- Word Flow is faster too, under 8.1. Even on the fastest flagships (e.g. Lumia 950), Word Flow is broken under Windows 10 Mobile in my opinion. Gestures are often incomplete, and recognition and suggestions poorer than we're used to seeing from a year of the feature under 8.1. It's not yet fit for purpose under Windows 10 Mobile and on all my W10M devices I've gone back to tapping on the virtual keyboard with my thumbs. Under 8.1 there are no such problems and Word Flow works really, really well. Update. With Build 63, released after this article was published, Word Flow seems much better under Windows 10 Mobile. Phew. Mind you, it was fine a month ago too, and Microsoft 'broke it'. Still, credit where credit's due?
- On compatible devices, Glance screen is much more complete, allowing for tie-ins with Weather and a weather forecast with a cheery wave of a hand over the proximity sensor. Moreover, the Glance background doesn't have to be the same as the lockscreen, since the two subsystems are separate under Windows Phone 8.1.
The speed is the main thing though - whether starting up or checking email or 'typing' a text, everything's just smoother and faster under the old, more optimised mobile version of Windows. And I don't think that Windows 10 Mobile, with all the optimisation in the world, will get close to this speed on these older Snapdragon S4-based phones.
There are downsides to (in my case) going back to Windows Phone 8.1 or (in most cases) simply sticking with 8.1 and refusing the update to Windows 10 Mobile when it finally comes in April (or thereabouts):
- You'll miss out on the latest under-the-hood security patches and modules. Not that this is a showstopper, since Windows Phone 8.1 was always a small enough platform that no bad guys ever targetted it for malware. But worth noting nonetheless.
- You'll miss out on the Maps improvements made for Windows 10 Mobile, including better real time traffic awareness and allowance, display and cameras, plus the integration of transit routing into the main app. These improvements are real, though note that a) not everyone's a fan of the fonts and styles used by Windows 10 Mobile Maps and b) the traffic awareness is still not fully real time, in the way that Google Maps/Navigation is on Android - so it's still something of a half-baked implementation.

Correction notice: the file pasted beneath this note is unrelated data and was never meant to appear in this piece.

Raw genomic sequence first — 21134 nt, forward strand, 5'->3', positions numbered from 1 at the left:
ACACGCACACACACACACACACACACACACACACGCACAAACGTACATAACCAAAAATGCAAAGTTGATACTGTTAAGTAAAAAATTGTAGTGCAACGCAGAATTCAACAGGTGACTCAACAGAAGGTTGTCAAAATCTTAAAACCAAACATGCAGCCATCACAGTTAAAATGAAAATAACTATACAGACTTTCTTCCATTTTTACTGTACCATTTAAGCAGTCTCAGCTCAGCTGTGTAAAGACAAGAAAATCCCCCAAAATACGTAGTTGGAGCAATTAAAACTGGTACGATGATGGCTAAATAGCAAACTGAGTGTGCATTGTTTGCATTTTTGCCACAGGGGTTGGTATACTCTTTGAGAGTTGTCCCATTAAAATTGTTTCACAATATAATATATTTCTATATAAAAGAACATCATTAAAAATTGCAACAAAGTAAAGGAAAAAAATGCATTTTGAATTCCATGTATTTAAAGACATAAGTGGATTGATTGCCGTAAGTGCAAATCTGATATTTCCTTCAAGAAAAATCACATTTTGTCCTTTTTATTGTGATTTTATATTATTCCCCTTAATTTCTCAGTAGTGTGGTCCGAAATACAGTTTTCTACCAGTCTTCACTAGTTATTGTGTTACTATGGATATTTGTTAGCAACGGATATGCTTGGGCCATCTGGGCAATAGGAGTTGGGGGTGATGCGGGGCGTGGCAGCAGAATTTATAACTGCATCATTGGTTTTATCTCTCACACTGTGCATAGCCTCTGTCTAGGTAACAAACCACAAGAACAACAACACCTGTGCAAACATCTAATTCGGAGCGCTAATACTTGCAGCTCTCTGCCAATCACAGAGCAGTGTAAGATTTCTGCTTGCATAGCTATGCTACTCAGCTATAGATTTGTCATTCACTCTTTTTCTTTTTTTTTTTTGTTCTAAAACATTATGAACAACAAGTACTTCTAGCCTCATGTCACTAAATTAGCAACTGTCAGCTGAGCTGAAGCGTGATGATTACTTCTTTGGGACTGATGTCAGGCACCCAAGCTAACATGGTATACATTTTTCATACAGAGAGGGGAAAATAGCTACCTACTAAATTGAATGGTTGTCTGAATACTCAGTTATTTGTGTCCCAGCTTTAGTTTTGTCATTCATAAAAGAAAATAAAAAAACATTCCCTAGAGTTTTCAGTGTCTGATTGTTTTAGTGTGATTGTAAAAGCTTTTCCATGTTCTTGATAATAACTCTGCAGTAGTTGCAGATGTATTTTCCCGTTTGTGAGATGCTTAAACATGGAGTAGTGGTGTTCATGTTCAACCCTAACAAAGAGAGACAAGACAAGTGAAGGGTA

- You'll miss out on the 'full' Office applications, with the versions on Windows 10 Mobile having essentially the same functionality as the full suite, as accessed from the Store, on PCs. Mind you, you'll also miss out on nags about having to sign up for Office 365, and in any case trying to shoehorn all that Office functionality onto a 4.5" screen isn't a massive success, I dare to suggest. When was the last time you edited (as opposed to viewed) an Office document on a phone? Exactly.
- You'll miss out on the marvel that is Windows 10 Photos, keeping the exact same image bank across all devices for which you're signed in. This isn't the fastest solution in the world, but it does work really very well indeed. Don't be too disheartened on Windows Phone 8.1 though, since the integration of photo backup with OneDrive (your 'SkyDrive Camera Roll') and the way the universal client for the latter pops out photos in their own 'tab' means that you can enjoy the exact same photo set, albeit accessed slightly more lethargically, on the older OS. The OneDrive screenshots below were captured on a Lumia 1020 running 8.1, yet the photos are from my Lumia 950 XL, all easily accessible on the older platform, automatically: